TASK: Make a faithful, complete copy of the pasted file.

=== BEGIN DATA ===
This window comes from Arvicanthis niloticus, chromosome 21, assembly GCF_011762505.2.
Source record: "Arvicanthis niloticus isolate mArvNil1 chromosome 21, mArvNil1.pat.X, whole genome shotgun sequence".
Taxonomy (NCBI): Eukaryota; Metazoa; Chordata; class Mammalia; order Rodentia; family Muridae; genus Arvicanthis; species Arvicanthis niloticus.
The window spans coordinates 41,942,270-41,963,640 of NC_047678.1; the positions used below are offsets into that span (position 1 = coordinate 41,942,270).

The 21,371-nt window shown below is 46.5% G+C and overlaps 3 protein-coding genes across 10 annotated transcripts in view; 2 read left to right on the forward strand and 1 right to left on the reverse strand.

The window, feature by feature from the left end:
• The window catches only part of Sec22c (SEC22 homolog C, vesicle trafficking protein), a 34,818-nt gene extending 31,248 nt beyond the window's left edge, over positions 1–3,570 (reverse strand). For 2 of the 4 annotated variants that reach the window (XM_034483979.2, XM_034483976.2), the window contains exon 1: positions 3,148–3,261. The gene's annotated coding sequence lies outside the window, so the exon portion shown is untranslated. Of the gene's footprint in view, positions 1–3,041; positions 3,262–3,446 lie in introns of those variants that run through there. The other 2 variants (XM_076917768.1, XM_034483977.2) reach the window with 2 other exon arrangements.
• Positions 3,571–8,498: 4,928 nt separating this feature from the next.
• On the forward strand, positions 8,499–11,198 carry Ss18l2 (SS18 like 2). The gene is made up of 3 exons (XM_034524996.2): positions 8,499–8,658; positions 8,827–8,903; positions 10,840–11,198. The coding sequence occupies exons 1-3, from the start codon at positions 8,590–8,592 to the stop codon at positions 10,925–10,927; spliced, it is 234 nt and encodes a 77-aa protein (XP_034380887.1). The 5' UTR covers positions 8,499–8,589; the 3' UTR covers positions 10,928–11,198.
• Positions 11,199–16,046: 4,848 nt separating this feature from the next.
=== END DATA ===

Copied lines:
This window comes from Arvicanthis niloticus, chromosome 21, assembly GCF_011762505.2.
Source record: "Arvicanthis niloticus isolate mArvNil1 chromosome 21, mArvNil1.pat.X, whole genome shotgun sequence".
Taxonomy (NCBI): Eukaryota; Metazoa; Chordata; class Mammalia; order Rodentia; family Muridae; genus Arvicanthis; species Arvicanthis niloticus.
The window spans coordinates 41,942,270-41,963,640 of NC_047678.1; the positions used below are offsets into that span (position 1 = coordinate 41,942,270).

The 21,371-nt window shown below is 46.5% G+C and overlaps 3 protein-coding genes across 10 annotated transcripts in view; 2 read left to right on the forward strand and 1 right to left on the reverse strand.

The window, feature by feature from the left end:
• The window catches only part of Sec22c (SEC22 homolog C, vesicle trafficking protein), a 34,818-nt gene extending 31,248 nt beyond the window's left edge, over positions 1–3,570 (reverse strand). For 2 of the 4 annotated variants that reach the window (XM_034483979.2, XM_034483976.2), the window contains exon 1: positions 3,148–3,261. The gene's annotated coding sequence lies outside the window, so the exon portion shown is untranslated. Of the gene's footprint in view, positions 1–3,041; positions 3,262–3,446 lie in introns of those variants that run through there. The other 2 variants (XM_076917768.1, XM_034483977.2) reach the window with 2 other exon arrangements.
• Positions 3,571–8,498: 4,928 nt separating this feature from the next.
• On the forward strand, positions 8,499–11,198 carry Ss18l2 (SS18 like 2). The gene is made up of 3 exons (XM_034524996.2): positions 8,499–8,658; positions 8,827–8,903; positions 10,840–11,198. The coding sequence occupies exons 1-3, from the start codon at positions 8,590–8,592 to the stop codon at positions 10,925–10,927; spliced, it is 234 nt and encodes a 77-aa protein (XP_034380887.1). The 5' UTR covers positions 8,499–8,589; the 3' UTR covers positions 10,928–11,198.
• Positions 11,199–16,046: 4,848 nt separating this feature from the next.